Originally created 02/21/99

Officials confront conflicts



ATLANTA -- When Capitol lobbyists received letters recently soliciting business for Senate Majority Leader Charles Walker's son, it provided fresh evidence of the potential conflicts prevalent in a system that calls on lawyers, architects, insurers and farmers to write laws and allocate billions of tax dollars.

Lobbyists and state agency heads tell stories of being approached by lawmakers peddling products and services or trying to find somebody a job.

Lawyers in the Legislature represent businesses, lobby groups and municipalities in the off-season and then file or fight bills that affect their clients during General Assembly sessions.

Farmers in the Legislature push measures that could ultimately lead to higher commodity prices or provide special tax breaks.

And doctor-legislators and insurer-legislators debate the merits of reforming medical care and insurance.

"It's tradition around here to put the person with the biggest conflict in charge of committees," said Mark Woodall, a Sierra Club lobbyist.

Augusta's Mr. Walker agrees that conflicts abound.

"This whole process is a bundle of contradictions," he said.

Still, critics charge that Mr. Walker crossed the line.

He acknowledged earlier this month that a letter stamped with his signature and bearing his picture was sent to Capitol lobbyists "introducing" the new temporary-staffing business of his son and a partner. The letter was on the stationery of Georgia Personnel Services Inc., a division of the Walker Group, the senator's company.

"They are intent on helping you locate qualified administrative assistants, staff secretaries and clerks. They can also provide you with assistance with managing your company payroll during the session," the letter said. "I'm confident you'll extend to them an opportunity to service you."

Mr. Walker said it was probably a mistake for the letter to be sent out including his legislative title. Although he took responsibility for it, the legislator said it was sent by his son Charles.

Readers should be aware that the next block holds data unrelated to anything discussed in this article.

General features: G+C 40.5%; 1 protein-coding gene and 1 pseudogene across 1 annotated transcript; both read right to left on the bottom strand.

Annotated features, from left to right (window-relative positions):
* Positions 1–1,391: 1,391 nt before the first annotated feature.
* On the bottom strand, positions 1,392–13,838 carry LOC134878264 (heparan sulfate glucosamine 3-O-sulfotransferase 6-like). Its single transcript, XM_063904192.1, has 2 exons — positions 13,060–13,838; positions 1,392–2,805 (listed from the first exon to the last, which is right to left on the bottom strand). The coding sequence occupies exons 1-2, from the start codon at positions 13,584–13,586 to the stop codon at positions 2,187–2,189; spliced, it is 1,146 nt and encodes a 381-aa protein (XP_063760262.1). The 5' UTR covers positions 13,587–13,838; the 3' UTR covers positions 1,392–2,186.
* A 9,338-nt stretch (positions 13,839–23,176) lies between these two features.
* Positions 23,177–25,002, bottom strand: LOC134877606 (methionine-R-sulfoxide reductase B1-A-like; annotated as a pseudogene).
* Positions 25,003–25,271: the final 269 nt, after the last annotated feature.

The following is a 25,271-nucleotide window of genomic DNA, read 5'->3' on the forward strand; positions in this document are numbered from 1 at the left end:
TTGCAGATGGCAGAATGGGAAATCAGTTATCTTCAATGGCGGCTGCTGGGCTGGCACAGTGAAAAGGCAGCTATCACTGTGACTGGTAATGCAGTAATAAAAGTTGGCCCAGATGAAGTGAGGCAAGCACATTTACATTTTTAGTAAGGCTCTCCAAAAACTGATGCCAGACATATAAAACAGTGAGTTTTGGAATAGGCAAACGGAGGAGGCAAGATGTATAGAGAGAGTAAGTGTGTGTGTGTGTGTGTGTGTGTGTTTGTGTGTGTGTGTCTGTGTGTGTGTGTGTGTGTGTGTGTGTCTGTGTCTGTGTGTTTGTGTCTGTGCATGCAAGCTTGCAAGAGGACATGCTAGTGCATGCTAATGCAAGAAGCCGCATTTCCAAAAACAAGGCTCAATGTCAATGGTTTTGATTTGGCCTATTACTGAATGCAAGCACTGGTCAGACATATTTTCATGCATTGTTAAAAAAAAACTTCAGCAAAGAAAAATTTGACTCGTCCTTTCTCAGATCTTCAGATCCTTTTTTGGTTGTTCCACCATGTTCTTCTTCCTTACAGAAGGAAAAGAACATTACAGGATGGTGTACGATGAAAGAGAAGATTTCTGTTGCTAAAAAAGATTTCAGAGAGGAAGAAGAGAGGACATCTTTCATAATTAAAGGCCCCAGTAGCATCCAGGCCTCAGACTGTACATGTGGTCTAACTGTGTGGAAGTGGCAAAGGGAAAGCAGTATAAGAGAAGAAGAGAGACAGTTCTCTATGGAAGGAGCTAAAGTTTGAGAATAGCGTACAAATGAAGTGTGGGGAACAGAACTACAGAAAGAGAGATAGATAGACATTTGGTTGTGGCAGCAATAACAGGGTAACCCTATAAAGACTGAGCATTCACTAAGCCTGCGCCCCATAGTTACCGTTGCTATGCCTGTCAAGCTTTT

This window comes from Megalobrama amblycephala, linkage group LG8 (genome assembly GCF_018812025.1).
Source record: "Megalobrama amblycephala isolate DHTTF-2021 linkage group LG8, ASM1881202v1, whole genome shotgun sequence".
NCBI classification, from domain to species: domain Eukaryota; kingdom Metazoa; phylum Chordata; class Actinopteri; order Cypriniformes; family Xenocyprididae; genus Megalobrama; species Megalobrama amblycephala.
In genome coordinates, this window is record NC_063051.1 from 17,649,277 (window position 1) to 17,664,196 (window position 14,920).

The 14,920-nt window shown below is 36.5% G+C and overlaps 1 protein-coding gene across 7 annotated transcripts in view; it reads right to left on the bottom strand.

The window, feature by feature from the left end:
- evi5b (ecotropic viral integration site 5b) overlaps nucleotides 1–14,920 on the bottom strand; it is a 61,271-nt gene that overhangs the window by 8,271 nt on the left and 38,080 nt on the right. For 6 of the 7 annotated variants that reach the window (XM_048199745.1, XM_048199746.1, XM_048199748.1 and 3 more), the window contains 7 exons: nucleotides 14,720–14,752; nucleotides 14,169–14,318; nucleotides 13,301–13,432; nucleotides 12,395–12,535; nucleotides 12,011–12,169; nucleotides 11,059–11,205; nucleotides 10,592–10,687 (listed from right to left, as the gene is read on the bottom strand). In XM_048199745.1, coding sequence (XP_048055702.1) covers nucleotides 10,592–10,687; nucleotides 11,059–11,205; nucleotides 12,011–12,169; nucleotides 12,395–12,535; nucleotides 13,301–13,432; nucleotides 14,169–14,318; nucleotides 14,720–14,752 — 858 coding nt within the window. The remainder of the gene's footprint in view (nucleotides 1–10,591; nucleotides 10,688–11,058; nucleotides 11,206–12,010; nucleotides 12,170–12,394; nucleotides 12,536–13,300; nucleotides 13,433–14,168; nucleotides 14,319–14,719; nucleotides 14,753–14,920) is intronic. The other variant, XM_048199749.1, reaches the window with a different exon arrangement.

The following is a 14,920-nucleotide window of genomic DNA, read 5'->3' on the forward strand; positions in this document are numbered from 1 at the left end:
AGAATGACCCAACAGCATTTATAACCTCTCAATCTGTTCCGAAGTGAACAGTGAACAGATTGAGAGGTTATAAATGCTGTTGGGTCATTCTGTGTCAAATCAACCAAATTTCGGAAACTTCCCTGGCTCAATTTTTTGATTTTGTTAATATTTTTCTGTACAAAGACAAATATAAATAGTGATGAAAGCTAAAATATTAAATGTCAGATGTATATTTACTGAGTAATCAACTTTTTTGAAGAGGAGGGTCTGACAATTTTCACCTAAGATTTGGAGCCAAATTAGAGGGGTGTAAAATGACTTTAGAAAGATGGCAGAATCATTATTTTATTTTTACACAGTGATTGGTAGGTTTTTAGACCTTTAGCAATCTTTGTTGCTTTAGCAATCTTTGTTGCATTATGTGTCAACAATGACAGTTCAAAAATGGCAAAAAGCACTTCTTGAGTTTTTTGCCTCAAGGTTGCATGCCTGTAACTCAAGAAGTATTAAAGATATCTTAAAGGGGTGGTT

"Would I have sent a letter of introduction for my son, period? The answer is yes," Mr. Walker said. "I believe fathers have a responsibility to introduce their sons.

"Some people are members of country clubs, and they introduce people there. I don't have that."

The lawmaker added that he has sent out 100 to 200 letters of introduction for people over the years.

State Schools Superintendent Linda Schrenko said Mr. Walker has "referred three or four people my way."

However, she noted, that's not particularly unusual.

"The legislators pretty much leave me alone, with rare exceptions, except during the 40 days they are in town (for the General Assembly session)," she said.

Then, it's a parade of requests from lawmakers to buy the newest software they're peddling, support a new pet program or hire a friend.

"It's constant. If they call me and they say, `Linda I want to meet with you,' and especially if they say they want to bring somebody over, that's always somebody either looking for a job or wanting to sell something."

One lobbyist said he didn't receive Mr. Walker's letter, but quickly added, "I don't think there was any question what that meant. It was black and white."

Senate Minority Leader Eric Johnson, R-Savannah, acknowledged he has voted on bills in the past that could help his architectural firm, such as school funding measures or local construction projects.

"The difference is when you specifically use your position of power for personal gain. That is wrong," Mr. Johnson said. "It's not a hard-and-fast line, it's a gray line. Everyone has to make up their own moral compass. Personally benefiting from your action is wrong."

Rep. Robin Williams, R-Augusta, an independent insurance agent, said such letters would generally only be sent to big-company lobbyists.